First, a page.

And true to its stage ambience, this film is carried by standout performances from John Hamm, Lewis Pullman and above all Cynthia Erivo (and director Drew Goddard is certainly getting his money's worth from that actress's outstanding ability as a singer). Even Jeff Bridges forgoes his usual affable mumbling to bring a turn which is as touching as it is terrifying. Although it features a relatively small central cast, there's not a single dud (or even ordinary) performance in the whole film*2.


As Goddard works with cinematographer Seamus McGarvey, the shots in El Royale are works of art in themselves, a counterbalance and symmetry running through the film like the state-line bisects the premises. Characters' hidden sides are revealed and then flipped back again, as we slowly learn that both of these facets make up who they really are. And we don't have to like who they may turn out to be, so long as we accept it. You are your inner-self and your outside-persona; no-one knows the face in your mirror like you do.

Is it style over substance? No. The style is the substance. Don't be fooled by the pronounced slickness and louche trappings. Bad Times At The El Royale is a surgically assembled, note-perfect masterpiece.

Also, I might be slightly in love with Dakota Johnson as she stalks around the secret corridors of a sleazy motel with bootcut jeans and a shotgun. My word...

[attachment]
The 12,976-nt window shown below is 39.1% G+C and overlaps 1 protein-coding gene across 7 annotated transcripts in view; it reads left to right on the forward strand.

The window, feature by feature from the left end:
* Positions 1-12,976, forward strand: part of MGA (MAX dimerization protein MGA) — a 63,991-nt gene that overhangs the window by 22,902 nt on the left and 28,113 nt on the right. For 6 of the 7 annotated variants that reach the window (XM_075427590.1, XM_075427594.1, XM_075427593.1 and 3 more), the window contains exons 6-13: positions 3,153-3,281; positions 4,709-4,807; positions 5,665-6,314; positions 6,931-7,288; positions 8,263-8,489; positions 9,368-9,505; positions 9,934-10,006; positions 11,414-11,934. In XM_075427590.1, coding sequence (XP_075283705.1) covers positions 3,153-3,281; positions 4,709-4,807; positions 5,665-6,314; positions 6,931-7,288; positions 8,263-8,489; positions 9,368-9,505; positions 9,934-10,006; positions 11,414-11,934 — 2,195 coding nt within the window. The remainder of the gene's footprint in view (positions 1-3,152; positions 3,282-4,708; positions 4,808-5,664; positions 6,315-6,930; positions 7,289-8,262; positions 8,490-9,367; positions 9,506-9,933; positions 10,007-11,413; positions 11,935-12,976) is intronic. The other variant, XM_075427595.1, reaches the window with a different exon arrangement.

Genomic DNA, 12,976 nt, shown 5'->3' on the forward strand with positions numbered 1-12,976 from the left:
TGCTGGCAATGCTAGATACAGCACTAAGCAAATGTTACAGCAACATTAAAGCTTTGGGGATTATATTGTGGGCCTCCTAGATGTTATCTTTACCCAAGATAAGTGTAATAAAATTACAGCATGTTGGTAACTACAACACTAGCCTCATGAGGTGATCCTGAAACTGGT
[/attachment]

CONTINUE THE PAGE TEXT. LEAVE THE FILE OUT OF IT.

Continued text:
So, what sort of thing is it similar to?
Pulp Fiction, Identity, Murder On The Orient Express, Drive Angry.

Is it worth paying cinema-prices to see?
It is.

Is it worth hunting out on DVD, Blu-ray or streaming, though?
It is.

Is this the best work of the cast or director?
It's in the top half of the CV, that's for sure.

Will we disagree about this film in a pub?
Only if you're wrong.

Is there a Wilhelm Scream in it?
There isn't.

Yeah but what's the Star Wars connection?
Level 1: The voice of Captain Cormac out of The Old Republic is in this.

And if I HAD to put a number on it…

*1 Mate don't, the script doesn't say, I don't think. It's either the very late 60s or early 70s. Nixon is on TV (who was elected President in '68, although I'm not enough of a historian to say if the footage we see is from before or after that point) and the script specifically references Hush by Deep Purple (from the 1968 album Shades Of Deep Purple). So y'know, it could be a bit later, or there could just be a 1968 or '69 calendar on the hotel wall and I didn't notice first time round. [ BACK ]

*2 Even though Chris Hemsworth has arrived with his charm and without his shirt as instructed, he perhaps doesn't quite have the knife-edge gravitas required by his role as a pseudo hippy cult-leader. He's an engaging screen presence rightly enough, but Brad Pitt had this sort of thing down far more tightly in Kalifornia. [ BACK ]

• ^^^ That's dry, British humour, and most likely sarcasm or facetiousness.
• Yen's blog contains harsh language and even harsher notions of propriety. Reader discretion is advised.
• This is a personal blog. The views and opinions expressed here represent my own thoughts (at the time of writing) and not those of the people, institutions or organisations that I may or may not be related with unless stated explicitly.